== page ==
IMF urges US Federal Reserve to delay rate hike

<p>IMF managing director Christine Lagarde asked the Fed to wait until 2016.</p>

The International Monetary Fund (IMF) has urged the US Federal Reserve to delay any interest rate hike until 2016.

It said in its annual assessment of the economy today (May 4th) that US monetary authorities should wait for signs of a pickup in wages and inflation, adding that "pockets of vulnerability" in the US economy have emerged that could cause serious trouble for the wider economy.

"Based on the mission's macroeconomic forecast, and barring upside surprises to growth and inflation, this would put lift-off into the first half of 2016," the fund said.

IMF managing director Christine Lagarde said that a gradual rise in the US benchmark federal funds rate would be appropriate, while higher rates could cause market volatility.

Rate hike is still on the cards for 2015

Many analysts have predicted an interest rate rise this year, despite recent data showing that the US economy shrank an annualised 0.7 per cent in the first quarter.

The announcement comes a few days after Federal Reserve Chairwoman Janet Yellen warned that a rate hike is still on​ the cards for 2015. She said that if the US economy continues to strengthen, “it will be appropriate at some point this year to take the initial step to raise the federal funds rate”.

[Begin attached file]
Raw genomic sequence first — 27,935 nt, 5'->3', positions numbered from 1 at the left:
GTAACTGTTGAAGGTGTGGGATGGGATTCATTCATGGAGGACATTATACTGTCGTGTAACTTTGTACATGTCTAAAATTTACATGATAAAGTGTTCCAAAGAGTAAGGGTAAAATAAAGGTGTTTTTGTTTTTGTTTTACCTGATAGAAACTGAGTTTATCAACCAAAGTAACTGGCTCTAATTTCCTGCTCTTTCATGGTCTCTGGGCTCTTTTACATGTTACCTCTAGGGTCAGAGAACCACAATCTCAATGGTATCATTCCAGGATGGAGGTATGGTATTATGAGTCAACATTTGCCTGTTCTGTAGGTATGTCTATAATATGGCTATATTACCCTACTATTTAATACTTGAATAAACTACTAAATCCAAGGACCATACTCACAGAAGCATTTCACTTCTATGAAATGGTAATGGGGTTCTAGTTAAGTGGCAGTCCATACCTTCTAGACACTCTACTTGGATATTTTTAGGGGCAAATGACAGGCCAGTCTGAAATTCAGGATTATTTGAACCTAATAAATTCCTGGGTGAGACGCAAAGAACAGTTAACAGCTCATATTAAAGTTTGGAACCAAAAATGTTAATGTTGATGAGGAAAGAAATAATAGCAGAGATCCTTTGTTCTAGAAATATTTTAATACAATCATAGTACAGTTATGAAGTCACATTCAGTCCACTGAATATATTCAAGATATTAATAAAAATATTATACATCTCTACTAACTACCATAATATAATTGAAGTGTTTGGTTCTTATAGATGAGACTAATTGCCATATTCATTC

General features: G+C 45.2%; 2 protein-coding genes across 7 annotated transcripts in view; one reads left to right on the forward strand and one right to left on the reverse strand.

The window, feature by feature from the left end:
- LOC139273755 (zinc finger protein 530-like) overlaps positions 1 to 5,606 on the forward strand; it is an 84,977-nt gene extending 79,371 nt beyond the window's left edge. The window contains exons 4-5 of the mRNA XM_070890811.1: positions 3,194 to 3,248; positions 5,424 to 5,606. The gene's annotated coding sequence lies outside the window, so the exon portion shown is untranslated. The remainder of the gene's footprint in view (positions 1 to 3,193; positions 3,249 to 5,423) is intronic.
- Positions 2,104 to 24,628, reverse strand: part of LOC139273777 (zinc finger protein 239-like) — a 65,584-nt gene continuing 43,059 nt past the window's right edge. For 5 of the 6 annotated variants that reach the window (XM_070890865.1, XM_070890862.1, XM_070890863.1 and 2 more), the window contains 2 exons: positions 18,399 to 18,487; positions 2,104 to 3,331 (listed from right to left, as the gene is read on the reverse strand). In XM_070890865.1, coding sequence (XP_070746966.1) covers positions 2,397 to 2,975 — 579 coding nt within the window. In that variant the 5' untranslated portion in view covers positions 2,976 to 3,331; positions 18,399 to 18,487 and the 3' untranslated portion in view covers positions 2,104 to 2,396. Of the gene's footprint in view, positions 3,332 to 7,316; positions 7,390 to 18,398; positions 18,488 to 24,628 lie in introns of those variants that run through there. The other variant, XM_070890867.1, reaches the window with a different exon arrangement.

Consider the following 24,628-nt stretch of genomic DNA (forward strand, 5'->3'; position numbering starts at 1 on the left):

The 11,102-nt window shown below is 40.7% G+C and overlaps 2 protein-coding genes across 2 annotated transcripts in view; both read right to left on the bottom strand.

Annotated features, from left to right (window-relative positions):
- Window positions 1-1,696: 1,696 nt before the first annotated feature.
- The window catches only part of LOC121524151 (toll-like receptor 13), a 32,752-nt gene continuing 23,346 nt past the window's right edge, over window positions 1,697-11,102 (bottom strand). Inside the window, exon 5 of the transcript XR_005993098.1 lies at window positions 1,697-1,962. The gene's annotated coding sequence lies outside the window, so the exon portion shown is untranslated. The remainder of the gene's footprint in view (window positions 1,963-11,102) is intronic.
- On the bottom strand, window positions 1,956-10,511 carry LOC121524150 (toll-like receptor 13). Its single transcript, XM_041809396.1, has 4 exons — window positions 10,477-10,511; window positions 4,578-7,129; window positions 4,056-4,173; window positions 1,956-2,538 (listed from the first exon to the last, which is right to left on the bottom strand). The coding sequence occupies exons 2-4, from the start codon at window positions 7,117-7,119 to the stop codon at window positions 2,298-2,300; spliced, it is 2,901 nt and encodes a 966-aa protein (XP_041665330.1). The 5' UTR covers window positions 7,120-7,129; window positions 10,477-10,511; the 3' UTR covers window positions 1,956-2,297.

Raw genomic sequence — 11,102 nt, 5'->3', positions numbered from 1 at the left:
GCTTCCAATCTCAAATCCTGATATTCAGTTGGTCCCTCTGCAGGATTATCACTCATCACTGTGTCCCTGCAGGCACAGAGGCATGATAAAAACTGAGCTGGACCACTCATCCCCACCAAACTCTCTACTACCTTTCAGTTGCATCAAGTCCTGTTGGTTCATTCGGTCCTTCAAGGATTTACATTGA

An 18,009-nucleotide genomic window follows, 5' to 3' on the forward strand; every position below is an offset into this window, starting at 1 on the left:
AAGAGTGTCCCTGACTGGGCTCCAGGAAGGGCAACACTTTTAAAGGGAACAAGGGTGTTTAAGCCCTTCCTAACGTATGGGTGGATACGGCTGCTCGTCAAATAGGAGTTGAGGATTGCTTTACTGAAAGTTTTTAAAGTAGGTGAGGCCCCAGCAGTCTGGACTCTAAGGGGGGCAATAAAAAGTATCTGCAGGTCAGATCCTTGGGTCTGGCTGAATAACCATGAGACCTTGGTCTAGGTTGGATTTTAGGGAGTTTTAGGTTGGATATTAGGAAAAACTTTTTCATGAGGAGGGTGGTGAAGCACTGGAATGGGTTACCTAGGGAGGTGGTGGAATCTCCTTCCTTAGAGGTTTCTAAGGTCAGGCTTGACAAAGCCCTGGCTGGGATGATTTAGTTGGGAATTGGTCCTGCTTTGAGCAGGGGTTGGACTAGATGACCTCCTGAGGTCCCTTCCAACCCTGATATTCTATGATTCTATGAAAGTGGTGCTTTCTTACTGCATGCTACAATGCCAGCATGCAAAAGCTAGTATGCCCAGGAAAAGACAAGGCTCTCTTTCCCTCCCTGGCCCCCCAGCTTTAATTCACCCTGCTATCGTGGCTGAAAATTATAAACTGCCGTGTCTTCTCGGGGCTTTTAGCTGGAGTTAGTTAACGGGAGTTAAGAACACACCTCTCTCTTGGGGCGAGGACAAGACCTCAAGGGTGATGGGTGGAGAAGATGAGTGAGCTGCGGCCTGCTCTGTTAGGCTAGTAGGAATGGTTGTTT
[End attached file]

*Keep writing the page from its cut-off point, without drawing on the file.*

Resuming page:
However, she added: "After we begin raising the federal funds rate, I anticipate that the pace of normalisation is likely to be gradual. The various headwinds that are still restraining the economy, as I said, will likely take some time to fully abate, and the pace of that improvement is highly uncertain. We have no intention of embarking on a pre-set course of increases in the federal funds rate after the initial increase."

Interest rates have been kept to near zero since the financial crisis that began in 2007, as part of a set of measures taken by the Federal Reserve to help stabilise the US economy and financial system. 

These low interest rates help households and businesses finance new spending and help support the prices of many other assets, such as stocks and houses.

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